Hormonal, immune, and oxidative stress responses to blood flow-restricted exercise

Mikkel Holm Hjortshøj, P Aagaard, C D Storgaard, H Juneja, J Lundbye-Jensen, S P Magnusson, C Couppé

Abstract

INTRODUCTION: Heavy-load free-flow resistance exercise (HL-FFRE) is a widely used training modality. Recently, low-load blood-flow restricted resistance exercise (LL-BFRRE) has gained attention in both athletic and clinical settings as an alternative when conventional HL-FFRE is contraindicated or not tolerated. LL-BFRRE has been shown to result in physiological adaptations in muscle and connective tissue that are comparable to those induced by HL-FFRE. The underlying mechanisms remain unclear; however, evidence suggests that LL-BFRRE involves elevated metabolic stress compared to conventional free-flow resistance exercise (FFRE).

AIM: The aim was to evaluate the initial (<10 min post-exercise), intermediate (10-20 min), and late (>30 min) hormonal, immune, and oxidative stress responses observed following acute sessions of LL-BFRRE compared to FFRE in healthy adults.

METHODS: A systematic literature search of randomized and non-randomized studies was conducted in PubMed, Embase, Cochrane Central, CINAHL, and SPORTDiscus. The Cochrane Risk of Bias (RoB2, ROBINS-1) and TESTEX were used to evaluate risk of bias and study quality. Data extractions were based on mean change within groups.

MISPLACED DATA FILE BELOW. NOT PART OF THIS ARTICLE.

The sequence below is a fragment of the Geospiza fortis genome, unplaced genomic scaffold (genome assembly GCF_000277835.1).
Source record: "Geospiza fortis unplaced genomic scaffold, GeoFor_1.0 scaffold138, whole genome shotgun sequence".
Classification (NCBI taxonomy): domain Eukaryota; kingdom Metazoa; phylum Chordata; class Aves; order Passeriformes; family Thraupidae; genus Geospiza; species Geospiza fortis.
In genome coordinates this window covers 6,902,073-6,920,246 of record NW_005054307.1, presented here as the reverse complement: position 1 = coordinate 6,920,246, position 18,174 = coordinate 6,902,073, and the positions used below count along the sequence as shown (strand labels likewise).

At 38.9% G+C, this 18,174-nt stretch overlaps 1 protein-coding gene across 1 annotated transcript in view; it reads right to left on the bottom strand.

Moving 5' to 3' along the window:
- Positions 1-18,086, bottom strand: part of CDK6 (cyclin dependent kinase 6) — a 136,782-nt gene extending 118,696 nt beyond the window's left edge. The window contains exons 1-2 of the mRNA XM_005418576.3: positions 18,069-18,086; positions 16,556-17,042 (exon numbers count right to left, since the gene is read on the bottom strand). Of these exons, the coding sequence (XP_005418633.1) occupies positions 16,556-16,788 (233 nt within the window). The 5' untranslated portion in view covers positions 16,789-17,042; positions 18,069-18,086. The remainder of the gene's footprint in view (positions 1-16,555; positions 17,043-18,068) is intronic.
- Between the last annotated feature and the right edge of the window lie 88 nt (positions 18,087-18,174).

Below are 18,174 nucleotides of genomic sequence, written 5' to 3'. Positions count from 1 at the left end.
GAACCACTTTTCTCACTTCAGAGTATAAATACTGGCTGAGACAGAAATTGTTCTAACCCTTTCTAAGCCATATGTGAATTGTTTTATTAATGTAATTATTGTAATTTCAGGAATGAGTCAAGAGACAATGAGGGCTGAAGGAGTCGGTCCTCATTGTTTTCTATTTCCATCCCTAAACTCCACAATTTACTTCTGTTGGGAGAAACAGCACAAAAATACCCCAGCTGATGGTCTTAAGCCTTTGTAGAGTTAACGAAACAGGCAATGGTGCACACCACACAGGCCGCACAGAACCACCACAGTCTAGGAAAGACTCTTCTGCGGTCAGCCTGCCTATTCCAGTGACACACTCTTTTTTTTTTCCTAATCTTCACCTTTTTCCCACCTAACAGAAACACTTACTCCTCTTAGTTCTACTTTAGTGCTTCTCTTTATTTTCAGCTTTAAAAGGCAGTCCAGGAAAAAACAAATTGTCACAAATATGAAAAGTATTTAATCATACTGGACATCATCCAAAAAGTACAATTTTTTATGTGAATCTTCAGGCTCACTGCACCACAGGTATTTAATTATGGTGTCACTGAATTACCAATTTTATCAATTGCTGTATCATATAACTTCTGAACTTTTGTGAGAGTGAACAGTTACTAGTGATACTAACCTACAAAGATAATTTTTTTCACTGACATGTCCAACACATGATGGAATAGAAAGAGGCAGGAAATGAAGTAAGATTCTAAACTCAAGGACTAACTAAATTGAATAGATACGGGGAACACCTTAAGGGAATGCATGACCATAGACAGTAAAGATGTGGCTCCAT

RESULTS: A total of 12525 hits were identified, of which 29 articles were included. LL-BFRRE demonstrated greater acute increases in growth hormone responses when compared to overall FFRE at intermediate (SMD 2.04; 95% CI 0.87, 3.22) and late (SMD 2.64; 95% CI 1.13, 4.16) post-exercise phases. LL-BFRRE also demonstrated greater increase in testosterone responses compared to late LL-FFRE.

CONCLUSION: These results indicate that LL-BFRRE can induce increased or similar hormone and immune responses compared to LL-FFRE and HL-FFRE along with attenuated oxidative stress responses compared to HL-FFRE.

OriginalsprogEngelsk
Artikelnummere14030
TidsskriftActa physiologica (Oxford, England)
Vol/bind239
Udgave nummer2
Sider (fra-til)e14030
ISSN1748-1708
DOI
StatusUdgivet - okt. 2023

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